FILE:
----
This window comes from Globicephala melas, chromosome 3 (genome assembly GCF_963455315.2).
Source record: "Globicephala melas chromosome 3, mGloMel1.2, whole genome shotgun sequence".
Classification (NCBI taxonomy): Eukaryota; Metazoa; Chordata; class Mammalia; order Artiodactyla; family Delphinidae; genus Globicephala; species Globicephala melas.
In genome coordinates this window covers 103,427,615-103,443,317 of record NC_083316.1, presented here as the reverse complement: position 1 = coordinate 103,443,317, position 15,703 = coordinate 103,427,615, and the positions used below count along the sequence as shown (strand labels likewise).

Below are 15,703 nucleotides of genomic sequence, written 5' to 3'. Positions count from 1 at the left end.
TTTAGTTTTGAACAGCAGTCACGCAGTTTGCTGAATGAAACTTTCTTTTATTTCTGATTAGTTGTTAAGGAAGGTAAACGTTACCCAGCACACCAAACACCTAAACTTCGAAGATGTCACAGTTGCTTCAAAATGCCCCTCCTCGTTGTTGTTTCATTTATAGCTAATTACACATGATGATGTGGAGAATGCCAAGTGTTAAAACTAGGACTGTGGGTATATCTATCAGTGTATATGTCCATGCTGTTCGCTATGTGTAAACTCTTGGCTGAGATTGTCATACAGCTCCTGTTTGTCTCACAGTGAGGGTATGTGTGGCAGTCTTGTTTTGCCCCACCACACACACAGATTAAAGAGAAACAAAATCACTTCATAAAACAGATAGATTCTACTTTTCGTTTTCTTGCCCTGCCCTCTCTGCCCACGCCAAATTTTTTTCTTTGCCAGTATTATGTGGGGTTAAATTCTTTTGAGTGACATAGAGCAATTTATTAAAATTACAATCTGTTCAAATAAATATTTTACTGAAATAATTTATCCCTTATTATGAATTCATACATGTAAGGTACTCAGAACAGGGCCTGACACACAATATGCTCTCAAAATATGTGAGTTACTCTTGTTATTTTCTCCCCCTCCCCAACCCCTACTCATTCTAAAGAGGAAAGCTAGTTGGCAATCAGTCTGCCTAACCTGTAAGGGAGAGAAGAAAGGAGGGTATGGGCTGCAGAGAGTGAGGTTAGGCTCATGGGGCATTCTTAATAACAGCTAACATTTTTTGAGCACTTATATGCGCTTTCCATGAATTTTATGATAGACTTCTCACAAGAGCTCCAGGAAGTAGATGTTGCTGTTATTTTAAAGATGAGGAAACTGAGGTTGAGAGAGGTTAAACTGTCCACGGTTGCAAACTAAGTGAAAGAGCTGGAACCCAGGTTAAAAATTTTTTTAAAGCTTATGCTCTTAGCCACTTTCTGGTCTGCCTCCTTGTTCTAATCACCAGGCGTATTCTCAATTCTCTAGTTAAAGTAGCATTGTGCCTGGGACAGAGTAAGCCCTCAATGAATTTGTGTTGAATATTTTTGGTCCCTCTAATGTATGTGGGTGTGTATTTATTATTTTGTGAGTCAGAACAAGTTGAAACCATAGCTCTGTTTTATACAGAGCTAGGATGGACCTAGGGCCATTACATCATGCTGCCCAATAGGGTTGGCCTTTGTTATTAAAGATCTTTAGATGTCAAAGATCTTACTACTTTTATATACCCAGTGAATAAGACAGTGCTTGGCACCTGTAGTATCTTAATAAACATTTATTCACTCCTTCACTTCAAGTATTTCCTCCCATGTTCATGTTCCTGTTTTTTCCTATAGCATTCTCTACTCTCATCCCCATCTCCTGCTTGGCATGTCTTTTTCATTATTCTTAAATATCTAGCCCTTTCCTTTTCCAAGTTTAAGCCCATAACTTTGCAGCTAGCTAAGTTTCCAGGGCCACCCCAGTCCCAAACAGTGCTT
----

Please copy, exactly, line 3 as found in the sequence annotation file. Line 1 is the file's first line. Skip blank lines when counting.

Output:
Classification (NCBI taxonomy): Eukaryota; Metazoa; Chordata; class Mammalia; order Artiodactyla; family Delphinidae; genus Globicephala; species Globicephala melas.